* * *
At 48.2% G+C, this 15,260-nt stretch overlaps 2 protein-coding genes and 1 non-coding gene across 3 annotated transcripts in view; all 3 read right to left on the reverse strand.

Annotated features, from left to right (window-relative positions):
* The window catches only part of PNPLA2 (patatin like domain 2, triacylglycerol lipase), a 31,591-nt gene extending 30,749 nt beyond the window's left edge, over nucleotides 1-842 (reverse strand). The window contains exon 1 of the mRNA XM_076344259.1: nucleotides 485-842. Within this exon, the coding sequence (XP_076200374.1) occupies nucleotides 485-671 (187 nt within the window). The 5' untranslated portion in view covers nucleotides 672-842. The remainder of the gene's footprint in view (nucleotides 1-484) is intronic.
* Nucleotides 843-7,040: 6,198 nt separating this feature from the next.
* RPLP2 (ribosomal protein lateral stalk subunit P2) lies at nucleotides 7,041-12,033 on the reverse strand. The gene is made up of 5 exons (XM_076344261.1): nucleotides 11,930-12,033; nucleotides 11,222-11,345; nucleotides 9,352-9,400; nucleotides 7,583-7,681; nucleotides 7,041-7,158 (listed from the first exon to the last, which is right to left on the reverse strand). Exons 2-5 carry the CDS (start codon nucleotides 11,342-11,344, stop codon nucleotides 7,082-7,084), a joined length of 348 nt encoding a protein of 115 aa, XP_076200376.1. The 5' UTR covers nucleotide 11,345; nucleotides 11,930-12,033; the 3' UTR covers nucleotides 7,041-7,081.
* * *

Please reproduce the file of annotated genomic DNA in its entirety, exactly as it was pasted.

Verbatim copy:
At 48.2% G+C, this 15,260-nt stretch overlaps 2 protein-coding genes and 1 non-coding gene across 3 annotated transcripts in view; all 3 read right to left on the reverse strand.

Annotated features, from left to right (window-relative positions):
* The window catches only part of PNPLA2 (patatin like domain 2, triacylglycerol lipase), a 31,591-nt gene extending 30,749 nt beyond the window's left edge, over nucleotides 1-842 (reverse strand). The window contains exon 1 of the mRNA XM_076344259.1: nucleotides 485-842. Within this exon, the coding sequence (XP_076200374.1) occupies nucleotides 485-671 (187 nt within the window). The 5' untranslated portion in view covers nucleotides 672-842. The remainder of the gene's footprint in view (nucleotides 1-484) is intronic.
* Nucleotides 843-7,040: 6,198 nt separating this feature from the next.
* RPLP2 (ribosomal protein lateral stalk subunit P2) lies at nucleotides 7,041-12,033 on the reverse strand. The gene is made up of 5 exons (XM_076344261.1): nucleotides 11,930-12,033; nucleotides 11,222-11,345; nucleotides 9,352-9,400; nucleotides 7,583-7,681; nucleotides 7,041-7,158 (listed from the first exon to the last, which is right to left on the reverse strand). Exons 2-5 carry the CDS (start codon nucleotides 11,342-11,344, stop codon nucleotides 7,082-7,084), a joined length of 348 nt encoding a protein of 115 aa, XP_076200376.1. The 5' UTR covers nucleotide 11,345; nucleotides 11,930-12,033; the 3' UTR covers nucleotides 7,041-7,081.